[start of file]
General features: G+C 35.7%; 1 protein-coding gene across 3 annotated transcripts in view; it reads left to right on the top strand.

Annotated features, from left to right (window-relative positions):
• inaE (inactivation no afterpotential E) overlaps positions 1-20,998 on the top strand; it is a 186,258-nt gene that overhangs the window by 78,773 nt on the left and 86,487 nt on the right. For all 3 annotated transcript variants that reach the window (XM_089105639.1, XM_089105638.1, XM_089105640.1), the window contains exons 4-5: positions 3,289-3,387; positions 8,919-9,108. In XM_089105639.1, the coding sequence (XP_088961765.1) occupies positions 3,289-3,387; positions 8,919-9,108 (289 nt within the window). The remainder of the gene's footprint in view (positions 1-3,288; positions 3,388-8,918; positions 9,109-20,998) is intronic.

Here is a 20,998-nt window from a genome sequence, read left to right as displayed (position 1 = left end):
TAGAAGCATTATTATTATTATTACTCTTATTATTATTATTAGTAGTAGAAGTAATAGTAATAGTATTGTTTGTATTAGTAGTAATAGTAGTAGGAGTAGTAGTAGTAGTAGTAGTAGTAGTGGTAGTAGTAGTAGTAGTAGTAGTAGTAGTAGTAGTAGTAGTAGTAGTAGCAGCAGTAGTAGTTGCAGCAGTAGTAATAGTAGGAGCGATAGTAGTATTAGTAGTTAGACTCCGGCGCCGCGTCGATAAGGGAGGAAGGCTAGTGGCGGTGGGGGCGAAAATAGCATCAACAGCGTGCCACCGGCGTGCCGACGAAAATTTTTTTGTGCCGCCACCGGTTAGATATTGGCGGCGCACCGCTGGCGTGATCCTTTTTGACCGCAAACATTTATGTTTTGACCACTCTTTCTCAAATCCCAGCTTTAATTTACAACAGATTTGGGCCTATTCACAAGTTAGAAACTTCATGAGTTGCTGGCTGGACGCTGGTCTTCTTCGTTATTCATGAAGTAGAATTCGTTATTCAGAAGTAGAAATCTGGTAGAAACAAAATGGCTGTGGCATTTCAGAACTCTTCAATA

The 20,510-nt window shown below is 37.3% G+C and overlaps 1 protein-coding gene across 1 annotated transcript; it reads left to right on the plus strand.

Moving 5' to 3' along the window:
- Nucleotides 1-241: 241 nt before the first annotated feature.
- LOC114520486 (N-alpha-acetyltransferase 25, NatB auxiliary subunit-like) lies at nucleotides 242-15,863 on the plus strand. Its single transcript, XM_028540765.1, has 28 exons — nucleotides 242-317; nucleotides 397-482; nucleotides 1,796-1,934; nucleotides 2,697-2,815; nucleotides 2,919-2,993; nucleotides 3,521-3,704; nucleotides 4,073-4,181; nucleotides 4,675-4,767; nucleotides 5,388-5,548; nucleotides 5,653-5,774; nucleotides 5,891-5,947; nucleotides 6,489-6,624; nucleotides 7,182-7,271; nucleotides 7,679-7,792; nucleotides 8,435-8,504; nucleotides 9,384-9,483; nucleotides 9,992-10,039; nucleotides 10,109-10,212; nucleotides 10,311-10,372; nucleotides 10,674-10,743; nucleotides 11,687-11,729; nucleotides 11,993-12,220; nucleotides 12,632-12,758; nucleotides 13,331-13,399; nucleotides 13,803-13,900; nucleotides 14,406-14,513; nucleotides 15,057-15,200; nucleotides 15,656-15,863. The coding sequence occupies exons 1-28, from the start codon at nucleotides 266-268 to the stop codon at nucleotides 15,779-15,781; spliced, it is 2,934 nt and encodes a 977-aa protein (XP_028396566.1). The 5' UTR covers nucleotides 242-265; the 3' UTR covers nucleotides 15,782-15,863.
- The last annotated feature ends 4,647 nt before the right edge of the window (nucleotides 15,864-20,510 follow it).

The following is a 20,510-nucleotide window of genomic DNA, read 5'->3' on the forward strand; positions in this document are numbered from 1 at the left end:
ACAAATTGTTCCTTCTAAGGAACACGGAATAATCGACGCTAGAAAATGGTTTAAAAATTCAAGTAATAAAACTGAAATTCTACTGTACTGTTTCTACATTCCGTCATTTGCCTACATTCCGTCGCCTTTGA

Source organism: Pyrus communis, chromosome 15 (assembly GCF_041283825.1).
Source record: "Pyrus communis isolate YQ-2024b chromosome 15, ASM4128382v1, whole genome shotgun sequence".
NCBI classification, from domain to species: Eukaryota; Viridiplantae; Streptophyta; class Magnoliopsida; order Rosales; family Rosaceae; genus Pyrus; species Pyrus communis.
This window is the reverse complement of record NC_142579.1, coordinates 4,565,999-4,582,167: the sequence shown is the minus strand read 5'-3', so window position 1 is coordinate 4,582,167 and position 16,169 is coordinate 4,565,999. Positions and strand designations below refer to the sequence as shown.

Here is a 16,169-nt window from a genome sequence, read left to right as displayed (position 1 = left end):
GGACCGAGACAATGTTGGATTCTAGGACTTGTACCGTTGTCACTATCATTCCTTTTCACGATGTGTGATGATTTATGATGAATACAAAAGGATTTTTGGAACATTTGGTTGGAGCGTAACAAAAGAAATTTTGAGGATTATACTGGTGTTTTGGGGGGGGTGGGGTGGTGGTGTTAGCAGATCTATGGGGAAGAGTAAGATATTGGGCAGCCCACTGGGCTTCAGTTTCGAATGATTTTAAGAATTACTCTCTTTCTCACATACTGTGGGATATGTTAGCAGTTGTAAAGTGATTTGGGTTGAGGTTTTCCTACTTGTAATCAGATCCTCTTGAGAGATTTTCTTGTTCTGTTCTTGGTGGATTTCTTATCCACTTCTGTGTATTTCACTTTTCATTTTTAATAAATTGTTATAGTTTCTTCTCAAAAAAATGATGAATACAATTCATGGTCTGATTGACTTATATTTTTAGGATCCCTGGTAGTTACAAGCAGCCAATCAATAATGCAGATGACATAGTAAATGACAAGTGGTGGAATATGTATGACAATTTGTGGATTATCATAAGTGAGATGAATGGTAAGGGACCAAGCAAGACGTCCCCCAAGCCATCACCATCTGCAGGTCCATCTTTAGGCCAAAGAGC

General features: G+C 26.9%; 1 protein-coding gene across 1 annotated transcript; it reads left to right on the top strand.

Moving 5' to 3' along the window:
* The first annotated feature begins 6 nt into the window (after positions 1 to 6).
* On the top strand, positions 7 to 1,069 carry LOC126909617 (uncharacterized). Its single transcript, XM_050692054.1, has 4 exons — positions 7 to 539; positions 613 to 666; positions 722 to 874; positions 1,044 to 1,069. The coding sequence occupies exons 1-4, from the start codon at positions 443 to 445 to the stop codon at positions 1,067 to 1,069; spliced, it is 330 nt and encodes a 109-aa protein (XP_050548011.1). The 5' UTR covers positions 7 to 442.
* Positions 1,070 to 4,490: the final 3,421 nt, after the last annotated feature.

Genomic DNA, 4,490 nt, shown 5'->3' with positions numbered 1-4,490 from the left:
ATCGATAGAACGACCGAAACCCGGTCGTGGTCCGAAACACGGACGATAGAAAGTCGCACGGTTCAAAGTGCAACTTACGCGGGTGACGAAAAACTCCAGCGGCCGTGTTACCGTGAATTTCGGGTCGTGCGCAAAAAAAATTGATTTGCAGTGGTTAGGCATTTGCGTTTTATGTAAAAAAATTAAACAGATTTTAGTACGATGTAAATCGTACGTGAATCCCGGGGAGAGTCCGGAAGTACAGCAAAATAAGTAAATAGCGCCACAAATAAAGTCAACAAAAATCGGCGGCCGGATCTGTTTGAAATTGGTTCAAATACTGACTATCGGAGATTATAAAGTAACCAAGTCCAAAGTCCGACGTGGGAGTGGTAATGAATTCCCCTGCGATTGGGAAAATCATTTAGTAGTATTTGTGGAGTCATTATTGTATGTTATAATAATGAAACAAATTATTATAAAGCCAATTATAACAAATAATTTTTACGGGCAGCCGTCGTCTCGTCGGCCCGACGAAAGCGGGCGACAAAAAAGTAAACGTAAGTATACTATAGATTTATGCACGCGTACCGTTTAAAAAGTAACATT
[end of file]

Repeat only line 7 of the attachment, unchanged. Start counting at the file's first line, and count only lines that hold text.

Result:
Moving 5' to 3' along the window: